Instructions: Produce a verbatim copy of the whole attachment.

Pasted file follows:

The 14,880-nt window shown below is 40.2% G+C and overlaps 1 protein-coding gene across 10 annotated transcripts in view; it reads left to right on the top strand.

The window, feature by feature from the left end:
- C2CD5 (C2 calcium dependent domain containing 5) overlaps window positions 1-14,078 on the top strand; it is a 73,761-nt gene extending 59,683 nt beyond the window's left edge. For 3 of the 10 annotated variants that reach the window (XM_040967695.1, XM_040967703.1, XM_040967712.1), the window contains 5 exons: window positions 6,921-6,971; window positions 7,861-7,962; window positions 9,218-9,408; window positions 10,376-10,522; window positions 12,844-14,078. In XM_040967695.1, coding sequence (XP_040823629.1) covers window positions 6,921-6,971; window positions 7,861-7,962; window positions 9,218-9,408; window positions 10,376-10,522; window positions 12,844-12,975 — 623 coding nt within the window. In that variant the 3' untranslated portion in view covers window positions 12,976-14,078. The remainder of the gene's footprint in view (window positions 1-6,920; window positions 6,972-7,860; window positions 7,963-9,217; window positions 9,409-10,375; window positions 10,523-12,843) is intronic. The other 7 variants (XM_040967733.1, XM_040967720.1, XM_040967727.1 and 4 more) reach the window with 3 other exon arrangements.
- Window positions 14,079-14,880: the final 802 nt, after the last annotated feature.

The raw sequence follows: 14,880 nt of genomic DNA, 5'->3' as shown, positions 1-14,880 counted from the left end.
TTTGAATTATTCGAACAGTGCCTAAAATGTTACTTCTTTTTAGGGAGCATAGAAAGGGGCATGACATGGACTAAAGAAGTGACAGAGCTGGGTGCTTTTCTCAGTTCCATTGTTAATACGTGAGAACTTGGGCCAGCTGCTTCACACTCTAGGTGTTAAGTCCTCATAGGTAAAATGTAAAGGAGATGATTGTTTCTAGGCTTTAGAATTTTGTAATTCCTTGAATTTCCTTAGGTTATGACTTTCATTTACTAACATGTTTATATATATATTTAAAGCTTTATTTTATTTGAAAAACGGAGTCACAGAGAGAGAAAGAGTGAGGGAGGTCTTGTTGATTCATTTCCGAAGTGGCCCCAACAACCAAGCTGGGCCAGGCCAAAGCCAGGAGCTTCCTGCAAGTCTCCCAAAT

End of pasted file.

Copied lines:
The 14,880-nt window shown below is 40.2% G+C and overlaps 1 protein-coding gene across 10 annotated transcripts in view; it reads left to right on the top strand.

The window, feature by feature from the left end:
- C2CD5 (C2 calcium dependent domain containing 5) overlaps window positions 1-14,078 on the top strand; it is a 73,761-nt gene extending 59,683 nt beyond the window's left edge. For 3 of the 10 annotated variants that reach the window (XM_040967695.1, XM_040967703.1, XM_040967712.1), the window contains 5 exons: window positions 6,921-6,971; window positions 7,861-7,962; window positions 9,218-9,408; window positions 10,376-10,522; window positions 12,844-14,078. In XM_040967695.1, coding sequence (XP_040823629.1) covers window positions 6,921-6,971; window positions 7,861-7,962; window positions 9,218-9,408; window positions 10,376-10,522; window positions 12,844-12,975 — 623 coding nt within the window. In that variant the 3' untranslated portion in view covers window positions 12,976-14,078. The remainder of the gene's footprint in view (window positions 1-6,920; window positions 6,972-7,860; window positions 7,963-9,217; window positions 9,409-10,375; window positions 10,523-12,843) is intronic. The other 7 variants (XM_040967733.1, XM_040967720.1, XM_040967727.1 and 4 more) reach the window with 3 other exon arrangements.
- Window positions 14,079-14,880: the final 802 nt, after the last annotated feature.

The raw sequence follows: 14,880 nt of genomic DNA, 5'->3' as shown, positions 1-14,880 counted from the left end.
TTTGAATTATTCGAACAGTGCCTAAAATGTTACTTCTTTTTAGGGAGCATAGAAAGGGGCATGACATGGACTAAAGAAGTGACAGAGCTGGGTGCTTTTCTCAGTTCCATTGTTAATACGTGAGAACTTGGGCCAGCTGCTTCACACTCTAGGTGTTAAGTCCTCATAGGTAAAATGTAAAGGAGATGATTGTTTCTAGGCTTTAGAATTTTGTAATTCCTTGAATTTCCTTAGGTTATGACTTTCATTTACTAACATGTTTATATATATATTTAAAGCTTTATTTTATTTGAAAAACGGAGTCACAGAGAGAGAAAGAGTGAGGGAGGTCTTGTTGATTCATTTCCGAAGTGGCCCCAACAACCAAGCTGGGCCAGGCCAAAGCCAGGAGCTTCCTGCAAGTCTCCCAAAT